By Tanya Plibersek

25 November 2020





Acknowledgments omitted.
It was the science fiction writer, Arthur C. Clarke, who observed that ‘any sufficiently advanced technology is indistinguishable from magic’.
Thinking back, that must have been true when people saw the first spark of electric light.
Or when they first heard their loved ones down a telephone line.
Or when they saw the early pilots soar into the air like birds.
The magic of technology has certainly felt real in my lifetime.
Even ten years ago, the integration of technology and our lives would have seemed astonishing.
Most of us now own a device that, at any moment, can access the sum total of human knowledge.
Things that once took years to collect.
Every Beethoven symphony. Every one of Shakespeare’s sonnets.
Every episode of The Bachelor...
It’s all there, if we want it – right in our pocket.
We can often take this for granted, living with it every day, but it truly is remarkable.
And it gives those responsible for these changes enormous power.
It gives you all enormous power.
In opening this conference, I want to talk a bit about what you can do with this influence – and how you can use your amazing skills for the greatest good.
Because you all have a vital mission as engineers, developers and scientists.
In my mind at least, the mission is not to produce technology for the sake of technology; or innovation for the sake of innovation.
It’s not just finding ways to connect your toothbrush to the internet.
Or making selfies more flattering.
Your real mission is to use technology to improve human life and society.
To help solve the problems we need to solve – and to free people from the burdens weighing them down.
It’s a lofty mission, but history is full of inventions that really have made life better for ordinary people.
Take the S-bend pipe, for instance, which made modern sanitation possible in the 19th century; or the domestic washing machine in the 20th century.
These were simple ideas, but they hit the sweet spot of innovation.
They were efficient; they were profitable; and they were liberating.
Now, I know that you’re all working with slightly more advanced technology than the S-bend pipe or the washing machine.
But the basic goals are still the same.
And there’s no shortage of contemporary problems that need your skills and attention.
The longer I’m in this job, the more I realise that our political problems and our scientific problems can only be solved together.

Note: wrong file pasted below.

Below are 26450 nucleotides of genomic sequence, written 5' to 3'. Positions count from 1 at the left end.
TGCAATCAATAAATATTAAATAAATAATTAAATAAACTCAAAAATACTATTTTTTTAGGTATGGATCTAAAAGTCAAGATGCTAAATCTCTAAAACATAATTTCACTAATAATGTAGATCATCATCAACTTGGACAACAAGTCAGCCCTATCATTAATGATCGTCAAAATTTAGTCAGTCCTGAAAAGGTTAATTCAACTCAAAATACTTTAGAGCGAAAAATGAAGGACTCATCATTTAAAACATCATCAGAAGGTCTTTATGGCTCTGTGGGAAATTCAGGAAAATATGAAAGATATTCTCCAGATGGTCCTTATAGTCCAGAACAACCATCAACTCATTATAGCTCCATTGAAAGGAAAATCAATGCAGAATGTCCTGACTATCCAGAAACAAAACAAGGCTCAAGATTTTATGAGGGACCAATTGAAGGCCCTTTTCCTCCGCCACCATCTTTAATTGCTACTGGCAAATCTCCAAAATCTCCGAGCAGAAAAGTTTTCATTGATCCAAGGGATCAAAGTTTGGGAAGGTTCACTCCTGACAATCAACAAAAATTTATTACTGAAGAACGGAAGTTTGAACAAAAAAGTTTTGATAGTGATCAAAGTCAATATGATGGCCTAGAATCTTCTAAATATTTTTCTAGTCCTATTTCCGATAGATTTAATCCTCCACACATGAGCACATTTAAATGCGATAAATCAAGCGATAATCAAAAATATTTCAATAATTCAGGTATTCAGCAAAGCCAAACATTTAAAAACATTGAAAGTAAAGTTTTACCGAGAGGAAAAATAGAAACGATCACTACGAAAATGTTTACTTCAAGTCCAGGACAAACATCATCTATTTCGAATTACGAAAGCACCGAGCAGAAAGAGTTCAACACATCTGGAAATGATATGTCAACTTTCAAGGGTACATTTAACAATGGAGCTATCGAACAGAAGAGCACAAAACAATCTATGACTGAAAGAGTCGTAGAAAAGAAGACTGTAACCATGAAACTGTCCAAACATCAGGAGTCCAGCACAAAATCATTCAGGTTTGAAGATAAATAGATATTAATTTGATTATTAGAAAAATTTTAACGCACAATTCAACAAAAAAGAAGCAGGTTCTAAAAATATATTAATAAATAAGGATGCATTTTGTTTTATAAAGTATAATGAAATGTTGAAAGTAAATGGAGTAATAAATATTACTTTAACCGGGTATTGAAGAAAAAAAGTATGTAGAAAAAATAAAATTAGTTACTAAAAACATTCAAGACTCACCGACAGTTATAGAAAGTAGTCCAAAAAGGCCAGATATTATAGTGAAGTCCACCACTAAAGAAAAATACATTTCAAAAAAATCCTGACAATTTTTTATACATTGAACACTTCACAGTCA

This has never been clearer than with COVID-19 this year.
More than anything, the shape of the next twelve months depends on the success of our vaccine researchers.
So too our quest for cheaper, cleaner, more efficient energy – which relies on invention at every level.
We need technology that harnesses the sun and the wind and the tides.
We need batteries that store huge amounts of power.
And we need the skills to commercialise these products.
To turn them from good ideas into profitable exports.
To create good jobs and sustainable communities out of our invention.
I know that there’s been a lot of debate about technology and jobs.
But the truth is, the best progress is about enhancing human capacity.
And when it succeeds, it only increases the demand for local products – which then increases the demand for local workers.
It’s the government’s job to encourage this link.
To harness technology in pursuit of good jobs and successful business.
Thankfully, much of this is happening already in our economy – often in spite of government.
Clean energy is already cheaper than the alternative – and already creating jobs around the country.
But I know that there’s a lot more that governments can do to make our technology sector more internationally competitive.
To make your jobs easier.
We can guarantee every Australian school its fair funding, so they can hire more specialist science and maths teachers.
We can support our university science and engineering departments – not reduce their teaching budgets like Scott Morrison did last month.
We can guarantee long-term certainty to our researchers – not make them dependent on yearly deals in the budget.
Most importantly, the Federal Government can actually back in science with consistency and credibility.
Not just when it’s convenient; not just when we need a vaccine.
But supporting science in all its forms, every day.
When our leaders allow scepticism to fester – when they allow backbenchers to post conspiracy theories about hydroxychloroquine – they undermine public confidence in science.
And that damages us all.
Thank you again for inviting me to open today’s conference.
I hope you all make the most of it.
We really are relying on you.